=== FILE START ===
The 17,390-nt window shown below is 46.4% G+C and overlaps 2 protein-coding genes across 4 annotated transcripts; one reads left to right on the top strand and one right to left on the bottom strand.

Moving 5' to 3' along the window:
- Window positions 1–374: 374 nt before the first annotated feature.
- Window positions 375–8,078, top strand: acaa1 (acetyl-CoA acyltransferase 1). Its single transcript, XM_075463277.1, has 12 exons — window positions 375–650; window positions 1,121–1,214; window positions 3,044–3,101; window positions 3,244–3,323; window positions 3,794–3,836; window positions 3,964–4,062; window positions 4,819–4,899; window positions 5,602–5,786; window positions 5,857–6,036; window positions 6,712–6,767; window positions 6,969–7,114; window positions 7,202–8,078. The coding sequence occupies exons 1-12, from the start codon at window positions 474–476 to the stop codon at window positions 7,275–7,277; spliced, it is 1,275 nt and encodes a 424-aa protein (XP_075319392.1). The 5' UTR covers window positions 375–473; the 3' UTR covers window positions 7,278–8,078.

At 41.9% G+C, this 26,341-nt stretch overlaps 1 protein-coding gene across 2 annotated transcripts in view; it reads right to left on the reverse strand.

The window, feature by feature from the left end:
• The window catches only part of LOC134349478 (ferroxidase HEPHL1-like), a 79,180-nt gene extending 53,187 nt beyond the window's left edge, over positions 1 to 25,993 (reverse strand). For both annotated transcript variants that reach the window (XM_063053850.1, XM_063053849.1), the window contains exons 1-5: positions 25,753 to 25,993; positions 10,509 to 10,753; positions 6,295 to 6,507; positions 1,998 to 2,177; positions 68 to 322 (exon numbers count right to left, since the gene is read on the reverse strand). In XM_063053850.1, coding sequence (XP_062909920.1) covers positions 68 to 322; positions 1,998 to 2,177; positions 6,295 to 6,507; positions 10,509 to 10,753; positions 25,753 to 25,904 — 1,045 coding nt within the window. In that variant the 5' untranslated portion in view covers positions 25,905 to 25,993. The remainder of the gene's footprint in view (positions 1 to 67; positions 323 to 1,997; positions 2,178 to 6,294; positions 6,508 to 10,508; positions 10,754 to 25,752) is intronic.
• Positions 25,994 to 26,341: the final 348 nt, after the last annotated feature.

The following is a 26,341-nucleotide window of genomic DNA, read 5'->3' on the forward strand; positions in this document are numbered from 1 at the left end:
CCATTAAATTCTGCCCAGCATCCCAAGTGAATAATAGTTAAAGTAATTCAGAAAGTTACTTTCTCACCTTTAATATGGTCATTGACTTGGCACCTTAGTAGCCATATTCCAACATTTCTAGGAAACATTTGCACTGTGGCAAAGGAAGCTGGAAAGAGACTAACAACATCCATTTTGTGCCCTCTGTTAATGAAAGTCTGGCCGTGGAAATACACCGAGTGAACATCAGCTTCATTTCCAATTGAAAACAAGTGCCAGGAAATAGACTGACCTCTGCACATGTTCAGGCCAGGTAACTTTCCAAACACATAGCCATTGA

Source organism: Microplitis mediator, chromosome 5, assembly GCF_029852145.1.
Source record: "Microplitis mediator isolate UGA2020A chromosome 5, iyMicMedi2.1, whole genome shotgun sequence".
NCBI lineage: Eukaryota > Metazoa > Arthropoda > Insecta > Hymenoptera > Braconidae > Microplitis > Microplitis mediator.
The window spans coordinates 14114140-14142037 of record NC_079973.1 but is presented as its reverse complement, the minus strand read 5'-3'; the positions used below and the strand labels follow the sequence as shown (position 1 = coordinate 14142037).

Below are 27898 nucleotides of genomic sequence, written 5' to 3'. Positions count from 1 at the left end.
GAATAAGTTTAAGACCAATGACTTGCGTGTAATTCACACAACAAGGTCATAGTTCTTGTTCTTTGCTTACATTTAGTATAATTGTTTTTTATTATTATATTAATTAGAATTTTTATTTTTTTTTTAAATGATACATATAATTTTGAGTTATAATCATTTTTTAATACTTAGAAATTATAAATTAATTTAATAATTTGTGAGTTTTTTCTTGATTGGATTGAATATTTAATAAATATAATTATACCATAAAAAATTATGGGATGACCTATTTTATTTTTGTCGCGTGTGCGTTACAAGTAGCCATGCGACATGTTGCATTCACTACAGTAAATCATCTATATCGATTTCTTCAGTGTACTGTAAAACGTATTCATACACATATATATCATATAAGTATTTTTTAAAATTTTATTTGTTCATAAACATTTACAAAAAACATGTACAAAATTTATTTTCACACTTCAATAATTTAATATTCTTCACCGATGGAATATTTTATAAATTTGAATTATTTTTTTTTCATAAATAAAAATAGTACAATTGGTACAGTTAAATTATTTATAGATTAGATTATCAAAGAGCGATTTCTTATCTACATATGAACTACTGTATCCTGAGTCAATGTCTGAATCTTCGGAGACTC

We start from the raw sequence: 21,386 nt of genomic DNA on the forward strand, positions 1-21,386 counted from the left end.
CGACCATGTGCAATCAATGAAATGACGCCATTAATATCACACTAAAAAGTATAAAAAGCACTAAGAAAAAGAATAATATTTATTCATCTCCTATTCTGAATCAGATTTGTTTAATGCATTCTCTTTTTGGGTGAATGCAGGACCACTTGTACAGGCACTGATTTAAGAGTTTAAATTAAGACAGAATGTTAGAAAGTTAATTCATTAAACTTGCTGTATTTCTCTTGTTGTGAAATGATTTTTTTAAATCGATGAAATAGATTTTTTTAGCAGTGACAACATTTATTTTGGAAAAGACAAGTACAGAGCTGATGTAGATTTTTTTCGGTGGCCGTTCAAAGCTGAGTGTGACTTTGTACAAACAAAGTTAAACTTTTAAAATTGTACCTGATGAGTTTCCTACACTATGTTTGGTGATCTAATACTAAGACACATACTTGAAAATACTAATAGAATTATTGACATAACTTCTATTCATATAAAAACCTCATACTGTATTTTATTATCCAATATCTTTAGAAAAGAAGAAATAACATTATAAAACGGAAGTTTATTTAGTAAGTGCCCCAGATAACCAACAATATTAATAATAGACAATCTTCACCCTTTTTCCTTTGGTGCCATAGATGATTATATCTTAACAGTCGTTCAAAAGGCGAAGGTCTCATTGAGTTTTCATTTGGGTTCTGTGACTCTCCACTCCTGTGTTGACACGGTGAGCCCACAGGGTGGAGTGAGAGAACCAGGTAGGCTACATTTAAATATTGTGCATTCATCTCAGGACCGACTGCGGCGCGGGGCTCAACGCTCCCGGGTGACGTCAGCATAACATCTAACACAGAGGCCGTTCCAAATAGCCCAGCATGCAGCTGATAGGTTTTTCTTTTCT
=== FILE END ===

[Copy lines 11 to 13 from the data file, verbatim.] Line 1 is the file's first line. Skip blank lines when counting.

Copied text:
Source organism: Microplitis mediator, chromosome 5, assembly GCF_029852145.1.
Source record: "Microplitis mediator isolate UGA2020A chromosome 5, iyMicMedi2.1, whole genome shotgun sequence".
NCBI lineage: Eukaryota > Metazoa > Arthropoda > Insecta > Hymenoptera > Braconidae > Microplitis > Microplitis mediator.